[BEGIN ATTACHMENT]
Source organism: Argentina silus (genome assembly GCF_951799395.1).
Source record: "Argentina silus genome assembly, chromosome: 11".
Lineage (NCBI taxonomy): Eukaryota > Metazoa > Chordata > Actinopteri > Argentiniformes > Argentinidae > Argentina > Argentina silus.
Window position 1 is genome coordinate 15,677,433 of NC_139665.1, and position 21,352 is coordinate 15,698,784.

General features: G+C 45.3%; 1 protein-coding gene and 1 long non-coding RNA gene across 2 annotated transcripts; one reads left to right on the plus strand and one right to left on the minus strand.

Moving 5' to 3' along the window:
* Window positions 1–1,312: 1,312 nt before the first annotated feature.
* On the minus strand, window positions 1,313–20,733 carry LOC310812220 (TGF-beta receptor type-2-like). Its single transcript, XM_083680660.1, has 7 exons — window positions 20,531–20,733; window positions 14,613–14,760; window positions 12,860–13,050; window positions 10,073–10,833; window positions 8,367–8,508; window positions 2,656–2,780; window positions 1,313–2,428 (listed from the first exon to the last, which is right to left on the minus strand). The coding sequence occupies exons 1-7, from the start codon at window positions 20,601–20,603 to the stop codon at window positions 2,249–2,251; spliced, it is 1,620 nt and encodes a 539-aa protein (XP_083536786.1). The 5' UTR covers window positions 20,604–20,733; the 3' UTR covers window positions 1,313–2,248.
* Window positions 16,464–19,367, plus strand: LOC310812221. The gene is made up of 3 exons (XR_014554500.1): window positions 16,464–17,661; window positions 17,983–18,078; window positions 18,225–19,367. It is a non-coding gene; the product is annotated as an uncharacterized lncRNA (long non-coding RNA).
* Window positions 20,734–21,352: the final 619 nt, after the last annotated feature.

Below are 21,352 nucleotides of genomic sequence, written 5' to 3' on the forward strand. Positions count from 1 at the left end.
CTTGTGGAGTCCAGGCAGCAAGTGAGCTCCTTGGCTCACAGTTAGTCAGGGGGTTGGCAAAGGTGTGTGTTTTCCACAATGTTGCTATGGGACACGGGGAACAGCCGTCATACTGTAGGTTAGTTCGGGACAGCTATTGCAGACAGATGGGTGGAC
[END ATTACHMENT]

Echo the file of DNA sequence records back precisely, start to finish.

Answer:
Source organism: Argentina silus (genome assembly GCF_951799395.1).
Source record: "Argentina silus genome assembly, chromosome: 11".
Lineage (NCBI taxonomy): Eukaryota > Metazoa > Chordata > Actinopteri > Argentiniformes > Argentinidae > Argentina > Argentina silus.
Window position 1 is genome coordinate 15,677,433 of NC_139665.1, and position 21,352 is coordinate 15,698,784.

General features: G+C 45.3%; 1 protein-coding gene and 1 long non-coding RNA gene across 2 annotated transcripts; one reads left to right on the plus strand and one right to left on the minus strand.

Moving 5' to 3' along the window:
* Window positions 1–1,312: 1,312 nt before the first annotated feature.
* On the minus strand, window positions 1,313–20,733 carry LOC310812220 (TGF-beta receptor type-2-like). Its single transcript, XM_083680660.1, has 7 exons — window positions 20,531–20,733; window positions 14,613–14,760; window positions 12,860–13,050; window positions 10,073–10,833; window positions 8,367–8,508; window positions 2,656–2,780; window positions 1,313–2,428 (listed from the first exon to the last, which is right to left on the minus strand). The coding sequence occupies exons 1-7, from the start codon at window positions 20,601–20,603 to the stop codon at window positions 2,249–2,251; spliced, it is 1,620 nt and encodes a 539-aa protein (XP_083536786.1). The 5' UTR covers window positions 20,604–20,733; the 3' UTR covers window positions 1,313–2,248.
* Window positions 16,464–19,367, plus strand: LOC310812221. The gene is made up of 3 exons (XR_014554500.1): window positions 16,464–17,661; window positions 17,983–18,078; window positions 18,225–19,367. It is a non-coding gene; the product is annotated as an uncharacterized lncRNA (long non-coding RNA).
* Window positions 20,734–21,352: the final 619 nt, after the last annotated feature.

Below are 21,352 nucleotides of genomic sequence, written 5' to 3' on the forward strand. Positions count from 1 at the left end.
CTTGTGGAGTCCAGGCAGCAAGTGAGCTCCTTGGCTCACAGTTAGTCAGGGGGTTGGCAAAGGTGTGTGTTTTCCACAATGTTGCTATGGGACACGGGGAACAGCCGTCATACTGTAGGTTAGTTCGGGACAGCTATTGCAGACAGATGGGTGGAC